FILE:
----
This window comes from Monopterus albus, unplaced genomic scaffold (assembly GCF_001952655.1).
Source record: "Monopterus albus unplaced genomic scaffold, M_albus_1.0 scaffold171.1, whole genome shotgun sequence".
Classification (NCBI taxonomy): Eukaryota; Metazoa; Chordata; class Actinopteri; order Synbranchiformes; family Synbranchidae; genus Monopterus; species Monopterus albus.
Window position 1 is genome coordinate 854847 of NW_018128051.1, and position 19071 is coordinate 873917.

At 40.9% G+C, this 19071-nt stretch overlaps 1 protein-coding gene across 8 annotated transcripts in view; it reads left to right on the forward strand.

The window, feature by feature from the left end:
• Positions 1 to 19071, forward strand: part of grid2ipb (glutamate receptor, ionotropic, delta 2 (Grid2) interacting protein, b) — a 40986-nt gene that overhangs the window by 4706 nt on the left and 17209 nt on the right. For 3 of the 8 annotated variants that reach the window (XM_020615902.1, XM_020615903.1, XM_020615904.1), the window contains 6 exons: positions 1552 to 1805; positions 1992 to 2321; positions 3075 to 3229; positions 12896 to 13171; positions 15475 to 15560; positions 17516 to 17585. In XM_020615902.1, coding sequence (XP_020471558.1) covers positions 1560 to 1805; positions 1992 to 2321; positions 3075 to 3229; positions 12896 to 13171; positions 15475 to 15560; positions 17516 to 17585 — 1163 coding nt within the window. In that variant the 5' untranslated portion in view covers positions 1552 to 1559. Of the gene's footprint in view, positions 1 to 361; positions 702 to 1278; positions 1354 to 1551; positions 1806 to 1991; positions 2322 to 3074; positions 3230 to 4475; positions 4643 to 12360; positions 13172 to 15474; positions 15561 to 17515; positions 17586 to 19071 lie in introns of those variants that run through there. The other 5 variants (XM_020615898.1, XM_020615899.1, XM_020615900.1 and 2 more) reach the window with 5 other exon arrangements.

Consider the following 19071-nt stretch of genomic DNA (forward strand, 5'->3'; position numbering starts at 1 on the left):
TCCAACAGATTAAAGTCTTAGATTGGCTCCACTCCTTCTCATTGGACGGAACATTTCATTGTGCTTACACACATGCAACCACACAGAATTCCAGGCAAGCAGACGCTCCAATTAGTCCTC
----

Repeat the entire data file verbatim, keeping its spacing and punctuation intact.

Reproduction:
This window comes from Monopterus albus, unplaced genomic scaffold (assembly GCF_001952655.1).
Source record: "Monopterus albus unplaced genomic scaffold, M_albus_1.0 scaffold171.1, whole genome shotgun sequence".
Classification (NCBI taxonomy): Eukaryota; Metazoa; Chordata; class Actinopteri; order Synbranchiformes; family Synbranchidae; genus Monopterus; species Monopterus albus.
Window position 1 is genome coordinate 854847 of NW_018128051.1, and position 19071 is coordinate 873917.

At 40.9% G+C, this 19071-nt stretch overlaps 1 protein-coding gene across 8 annotated transcripts in view; it reads left to right on the forward strand.

The window, feature by feature from the left end:
• Positions 1 to 19071, forward strand: part of grid2ipb (glutamate receptor, ionotropic, delta 2 (Grid2) interacting protein, b) — a 40986-nt gene that overhangs the window by 4706 nt on the left and 17209 nt on the right. For 3 of the 8 annotated variants that reach the window (XM_020615902.1, XM_020615903.1, XM_020615904.1), the window contains 6 exons: positions 1552 to 1805; positions 1992 to 2321; positions 3075 to 3229; positions 12896 to 13171; positions 15475 to 15560; positions 17516 to 17585. In XM_020615902.1, coding sequence (XP_020471558.1) covers positions 1560 to 1805; positions 1992 to 2321; positions 3075 to 3229; positions 12896 to 13171; positions 15475 to 15560; positions 17516 to 17585 — 1163 coding nt within the window. In that variant the 5' untranslated portion in view covers positions 1552 to 1559. Of the gene's footprint in view, positions 1 to 361; positions 702 to 1278; positions 1354 to 1551; positions 1806 to 1991; positions 2322 to 3074; positions 3230 to 4475; positions 4643 to 12360; positions 13172 to 15474; positions 15561 to 17515; positions 17586 to 19071 lie in introns of those variants that run through there. The other 5 variants (XM_020615898.1, XM_020615899.1, XM_020615900.1 and 2 more) reach the window with 5 other exon arrangements.

Consider the following 19071-nt stretch of genomic DNA (forward strand, 5'->3'; position numbering starts at 1 on the left):
TCCAACAGATTAAAGTCTTAGATTGGCTCCACTCCTTCTCATTGGACGGAACATTTCATTGTGCTTACACACATGCAACCACACAGAATTCCAGGCAAGCAGACGCTCCAATTAGTCCTC